Nitrogen is a chemical element with symbol N and atomic number 7. Elemental nitrogen is a colorless, odorless, tasteless, and mostly inert diatomic gas at standard conditions, constituting 78.09% by volume of Earth's atmosphere. The element nitrogen was discovered as a separable component of air, by Scottish physician Daniel Rutherford, in 1772. It belongs to the pnictogen family.
Nitrogen is a common element in the universe, estimated at about seventh in total abundance in our galaxy and the Solar System. It is synthesised by fusion of carbon and hydrogen in supernovas. Due to the volatility of elemental nitrogen and its common compounds with hydrogen and oxygen, nitrogen is far less common on the rocky planets of the inner Solar System, and it is a relatively rare element on Earth as a whole. However, as on Earth, nitrogen and its compounds occur commonly as gases in the atmospheres of planets and moons that have atmospheres.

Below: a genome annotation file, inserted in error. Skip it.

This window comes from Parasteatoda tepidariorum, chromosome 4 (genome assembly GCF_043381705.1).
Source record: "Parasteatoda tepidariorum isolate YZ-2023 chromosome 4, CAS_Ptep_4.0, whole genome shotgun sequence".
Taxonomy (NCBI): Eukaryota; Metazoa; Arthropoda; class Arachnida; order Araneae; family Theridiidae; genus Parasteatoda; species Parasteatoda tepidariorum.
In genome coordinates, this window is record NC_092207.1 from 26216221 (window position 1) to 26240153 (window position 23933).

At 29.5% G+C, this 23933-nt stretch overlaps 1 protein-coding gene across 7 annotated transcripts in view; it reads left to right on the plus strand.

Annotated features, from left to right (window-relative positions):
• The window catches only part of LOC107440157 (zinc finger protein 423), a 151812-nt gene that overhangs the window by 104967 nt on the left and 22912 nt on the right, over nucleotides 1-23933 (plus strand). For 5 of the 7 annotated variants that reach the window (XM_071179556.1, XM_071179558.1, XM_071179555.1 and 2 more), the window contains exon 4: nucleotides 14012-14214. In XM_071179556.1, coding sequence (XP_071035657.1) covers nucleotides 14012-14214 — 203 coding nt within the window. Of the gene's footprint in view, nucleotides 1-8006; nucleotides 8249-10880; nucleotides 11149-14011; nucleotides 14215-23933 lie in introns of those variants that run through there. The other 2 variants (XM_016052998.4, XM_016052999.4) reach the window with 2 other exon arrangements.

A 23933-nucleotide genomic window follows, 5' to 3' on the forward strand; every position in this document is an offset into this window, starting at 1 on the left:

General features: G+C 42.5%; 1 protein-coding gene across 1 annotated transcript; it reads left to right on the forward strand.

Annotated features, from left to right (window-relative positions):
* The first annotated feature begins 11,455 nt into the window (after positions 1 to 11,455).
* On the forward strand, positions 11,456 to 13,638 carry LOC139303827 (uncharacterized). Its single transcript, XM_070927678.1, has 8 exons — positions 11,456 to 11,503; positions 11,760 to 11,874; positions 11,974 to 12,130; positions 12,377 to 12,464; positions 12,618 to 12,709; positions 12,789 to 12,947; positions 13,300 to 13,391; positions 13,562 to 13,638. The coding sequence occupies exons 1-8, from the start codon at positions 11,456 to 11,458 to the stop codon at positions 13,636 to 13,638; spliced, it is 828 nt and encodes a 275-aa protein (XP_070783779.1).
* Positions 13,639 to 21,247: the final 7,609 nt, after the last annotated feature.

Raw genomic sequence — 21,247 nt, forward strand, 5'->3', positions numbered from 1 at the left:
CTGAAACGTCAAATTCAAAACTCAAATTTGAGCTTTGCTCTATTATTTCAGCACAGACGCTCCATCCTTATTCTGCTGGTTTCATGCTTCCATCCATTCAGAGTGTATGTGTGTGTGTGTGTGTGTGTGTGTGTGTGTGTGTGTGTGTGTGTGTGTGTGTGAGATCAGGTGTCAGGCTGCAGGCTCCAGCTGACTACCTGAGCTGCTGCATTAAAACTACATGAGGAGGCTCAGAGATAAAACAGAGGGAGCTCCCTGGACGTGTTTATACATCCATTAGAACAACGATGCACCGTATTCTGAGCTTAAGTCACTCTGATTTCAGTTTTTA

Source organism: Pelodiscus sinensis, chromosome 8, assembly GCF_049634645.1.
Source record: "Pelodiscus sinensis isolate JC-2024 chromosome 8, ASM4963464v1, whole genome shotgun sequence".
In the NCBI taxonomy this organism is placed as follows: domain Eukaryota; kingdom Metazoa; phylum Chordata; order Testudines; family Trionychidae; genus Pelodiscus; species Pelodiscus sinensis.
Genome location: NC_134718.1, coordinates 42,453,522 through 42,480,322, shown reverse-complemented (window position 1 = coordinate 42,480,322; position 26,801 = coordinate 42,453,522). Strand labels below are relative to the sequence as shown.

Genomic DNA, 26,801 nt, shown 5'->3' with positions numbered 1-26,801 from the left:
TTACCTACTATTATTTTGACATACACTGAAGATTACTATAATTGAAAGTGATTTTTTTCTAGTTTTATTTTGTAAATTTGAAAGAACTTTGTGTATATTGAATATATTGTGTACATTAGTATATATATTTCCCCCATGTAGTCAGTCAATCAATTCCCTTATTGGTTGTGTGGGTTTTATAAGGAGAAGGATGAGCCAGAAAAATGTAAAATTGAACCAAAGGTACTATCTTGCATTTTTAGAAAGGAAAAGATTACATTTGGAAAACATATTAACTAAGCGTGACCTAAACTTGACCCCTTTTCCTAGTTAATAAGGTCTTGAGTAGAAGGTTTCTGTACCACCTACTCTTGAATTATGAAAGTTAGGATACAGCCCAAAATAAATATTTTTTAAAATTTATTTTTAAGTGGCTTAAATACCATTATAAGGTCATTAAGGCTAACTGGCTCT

Many industrially important compounds, such as ammonia, nitric acid, organic nitrates (propellants and explosives), and cyanides, contain nitrogen. The extremely strong bond in elemental nitrogen dominates nitrogen chemistry, causing difficulty for both organisms and industry in converting the N2 into useful compounds, but at the same time causing release of large amounts of often useful energy when the compounds burn, explode, or decay back into nitrogen gas. Synthetically-produced ammonia and nitrates are key industrial fertilizers and fertilizer nitrates are key pollutants in causing the eutrophication of water systems.